Iraqi Kurdistan is blessed with abundant water resources, but these resources are under increasing stress. Changing demographics, dam building in neighboring countries, and drought have driven Kurdish hydropolitics to a critical juncture where two distinct water futures are possible—and both have implications for regional stability and for U.S. interests.
On 22 June 2018, the High Representative / Vice President Federica Mogherini will convene and host a high-level event 'Climate, Peace, and Security: The Time for Action'. The 22 June 2018 event will be held in Brussels, Palais d’Egmont, and will assess new and ongoing climate change threats, evaluate progress on climate-security policy and operational linkages, and analyse options to further progress action on climate, security, and peace.
Water-related terrorism is not a new phenomenon, but one that is currently on the rise. To better understand the strategic use of water and water infrastructure by terrorist organizations, researchers from the Florida International University looked into over 170,000 worldwide terror incidents between 1970-2016 on the search for water-related terrorism - here is what they found out.
This new report by the PBL Netherlands Environmental Assessment Agency in collaboration with the Clingendael Institute and other Dutch research institutes points to pressure on security and migration arising from too little, too much or polluted water. Many integrated solutions are possible to divert this trend towards a sustainable and climate-resilient world.
Working with over 30 partners, the World Resources Institute (WRI) has recently launched the Resource Watch. The platform provides a wide array of data sets on various sustainability topics, ranging from food security to urban climate challenges.
The future of the global climate treaty could hang on the outcome of talks under way in Germany aimed at turning its promises into action.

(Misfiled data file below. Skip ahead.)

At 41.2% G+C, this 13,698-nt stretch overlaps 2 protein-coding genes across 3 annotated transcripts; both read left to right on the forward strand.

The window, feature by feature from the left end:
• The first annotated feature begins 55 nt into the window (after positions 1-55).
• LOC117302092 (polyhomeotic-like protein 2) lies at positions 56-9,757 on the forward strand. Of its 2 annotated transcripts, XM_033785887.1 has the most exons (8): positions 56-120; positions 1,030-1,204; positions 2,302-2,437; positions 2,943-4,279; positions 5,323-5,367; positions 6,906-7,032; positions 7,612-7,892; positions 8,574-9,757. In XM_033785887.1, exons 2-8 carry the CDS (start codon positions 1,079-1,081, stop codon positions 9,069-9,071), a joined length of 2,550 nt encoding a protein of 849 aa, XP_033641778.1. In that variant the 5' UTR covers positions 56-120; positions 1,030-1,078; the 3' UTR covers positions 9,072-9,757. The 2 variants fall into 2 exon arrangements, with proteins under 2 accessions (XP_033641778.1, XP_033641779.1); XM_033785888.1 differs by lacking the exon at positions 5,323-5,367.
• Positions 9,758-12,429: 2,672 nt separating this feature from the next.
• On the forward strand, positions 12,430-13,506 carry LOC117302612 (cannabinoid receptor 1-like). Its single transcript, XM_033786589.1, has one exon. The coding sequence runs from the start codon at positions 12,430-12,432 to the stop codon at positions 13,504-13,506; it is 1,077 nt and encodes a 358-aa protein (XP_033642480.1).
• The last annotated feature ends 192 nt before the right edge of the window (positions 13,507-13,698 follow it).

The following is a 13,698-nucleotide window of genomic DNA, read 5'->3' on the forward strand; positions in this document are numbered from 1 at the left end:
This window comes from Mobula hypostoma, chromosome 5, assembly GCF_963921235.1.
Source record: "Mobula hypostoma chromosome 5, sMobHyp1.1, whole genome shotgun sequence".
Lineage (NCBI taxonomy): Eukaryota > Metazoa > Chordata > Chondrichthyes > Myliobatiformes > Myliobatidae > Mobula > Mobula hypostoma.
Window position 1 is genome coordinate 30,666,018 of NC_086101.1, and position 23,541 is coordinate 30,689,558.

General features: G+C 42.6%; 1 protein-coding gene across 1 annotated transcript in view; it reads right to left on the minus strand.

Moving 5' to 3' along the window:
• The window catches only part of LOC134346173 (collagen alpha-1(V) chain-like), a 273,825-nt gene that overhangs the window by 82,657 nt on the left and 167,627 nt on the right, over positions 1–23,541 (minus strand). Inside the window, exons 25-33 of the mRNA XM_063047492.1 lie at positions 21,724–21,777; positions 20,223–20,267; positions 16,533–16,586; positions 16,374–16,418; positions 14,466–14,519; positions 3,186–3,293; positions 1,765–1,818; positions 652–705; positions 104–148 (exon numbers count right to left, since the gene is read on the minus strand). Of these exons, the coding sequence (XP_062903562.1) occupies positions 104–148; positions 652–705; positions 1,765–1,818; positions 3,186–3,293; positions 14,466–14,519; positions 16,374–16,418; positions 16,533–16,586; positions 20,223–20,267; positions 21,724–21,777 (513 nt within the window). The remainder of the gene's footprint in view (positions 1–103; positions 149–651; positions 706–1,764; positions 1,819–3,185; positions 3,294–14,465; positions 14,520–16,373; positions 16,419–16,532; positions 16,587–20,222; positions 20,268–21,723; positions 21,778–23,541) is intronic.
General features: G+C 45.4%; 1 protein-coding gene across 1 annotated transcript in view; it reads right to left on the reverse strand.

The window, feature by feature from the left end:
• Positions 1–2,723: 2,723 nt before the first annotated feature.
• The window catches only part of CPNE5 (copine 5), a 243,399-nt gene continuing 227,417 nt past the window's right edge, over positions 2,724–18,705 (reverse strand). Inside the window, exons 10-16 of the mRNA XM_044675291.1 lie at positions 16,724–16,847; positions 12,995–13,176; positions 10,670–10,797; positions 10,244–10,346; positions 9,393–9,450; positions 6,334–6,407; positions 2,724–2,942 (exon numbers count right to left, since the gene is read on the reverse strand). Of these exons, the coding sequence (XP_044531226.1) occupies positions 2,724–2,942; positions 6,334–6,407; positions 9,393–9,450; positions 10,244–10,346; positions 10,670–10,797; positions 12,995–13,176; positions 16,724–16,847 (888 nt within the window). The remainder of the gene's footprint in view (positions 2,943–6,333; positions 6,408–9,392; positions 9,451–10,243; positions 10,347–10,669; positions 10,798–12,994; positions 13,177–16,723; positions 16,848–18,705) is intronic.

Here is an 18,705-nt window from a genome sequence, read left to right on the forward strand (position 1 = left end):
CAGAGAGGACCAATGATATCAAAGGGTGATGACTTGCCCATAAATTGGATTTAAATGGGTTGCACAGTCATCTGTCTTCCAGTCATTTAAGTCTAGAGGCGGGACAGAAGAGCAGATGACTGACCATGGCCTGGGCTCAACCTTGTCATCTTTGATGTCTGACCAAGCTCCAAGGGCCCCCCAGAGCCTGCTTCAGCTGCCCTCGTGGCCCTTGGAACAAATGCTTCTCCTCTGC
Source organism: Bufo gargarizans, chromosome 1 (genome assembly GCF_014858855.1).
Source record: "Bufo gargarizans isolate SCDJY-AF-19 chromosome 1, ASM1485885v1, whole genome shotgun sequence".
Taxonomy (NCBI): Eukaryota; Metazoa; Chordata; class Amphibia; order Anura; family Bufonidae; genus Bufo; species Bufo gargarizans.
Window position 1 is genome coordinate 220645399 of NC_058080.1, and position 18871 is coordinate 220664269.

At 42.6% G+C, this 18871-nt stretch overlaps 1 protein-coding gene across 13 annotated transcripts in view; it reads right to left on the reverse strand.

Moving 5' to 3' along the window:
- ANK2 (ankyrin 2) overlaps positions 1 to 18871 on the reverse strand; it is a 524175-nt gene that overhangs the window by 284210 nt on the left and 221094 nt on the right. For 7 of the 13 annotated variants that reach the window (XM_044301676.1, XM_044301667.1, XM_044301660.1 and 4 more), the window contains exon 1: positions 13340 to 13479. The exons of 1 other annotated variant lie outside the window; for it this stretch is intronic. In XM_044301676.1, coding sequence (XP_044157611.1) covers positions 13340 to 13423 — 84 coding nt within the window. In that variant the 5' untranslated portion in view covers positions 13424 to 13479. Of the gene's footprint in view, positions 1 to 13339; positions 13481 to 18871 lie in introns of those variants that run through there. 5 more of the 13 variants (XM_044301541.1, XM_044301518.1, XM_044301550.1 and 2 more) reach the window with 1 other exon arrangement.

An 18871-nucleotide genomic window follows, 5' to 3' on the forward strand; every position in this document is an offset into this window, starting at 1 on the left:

This Climate-Fragility profile is envisaged as a first component of a Climate-Fragility Risk Assessment process. It summarizes the key challenges the Lake Chad region is experiencing as a consequence of the interplay between climate change and fragility.
After nearly fifteen years of study, what do we know about the relationship between climate change and conflict? To answer this question, Joshua Busby; Senior Research Fellow at the Center for Climate and Security, focuses on five different causal pathways: agricultural production and food prices, economic growth, migration, disasters, and international and domestic institutions.
According to the Global Climate Risk Index, four of the world’s ten countries most affected by climate change are located in Southeast Asia: Myanmar, the Philippines, Thailand, and Vietnam. This study examines the implications of climate change and climate policy for international affairs in Southeast Asia and for ASEAN as a multilateral organization.
The past two decades have witnessed the emergence of a large body of research examining the linkage between environmental scarcity, violent conflict, and cooperation. However, this environmental security polemic is still trying to deliver a well-defined approach to achieving peace.
Starting in 2014, the number of migrants from Central America’s Northern Triangle surged. Experts blame the region’s widespread criminal violence for spurring migration. But the Northern Triangle countries also share similar ecology, staple crops, and vulnerability to climate events. While environmental and natural resource factors are just part of the complex picture, understanding how they intersect with other migration drivers is key to creating and implementing effective policy responses.
The European Sustainable Development Week (ESDW) is an initiative to facilitate the organization of activities that promote sustainable development across Europe. On this occasion, 10 embassies in Berlin, Germany, are engaging with the 2030 Agenda on the theme "Diplomacy for Sustainability" and organising innovative events around the SDGs.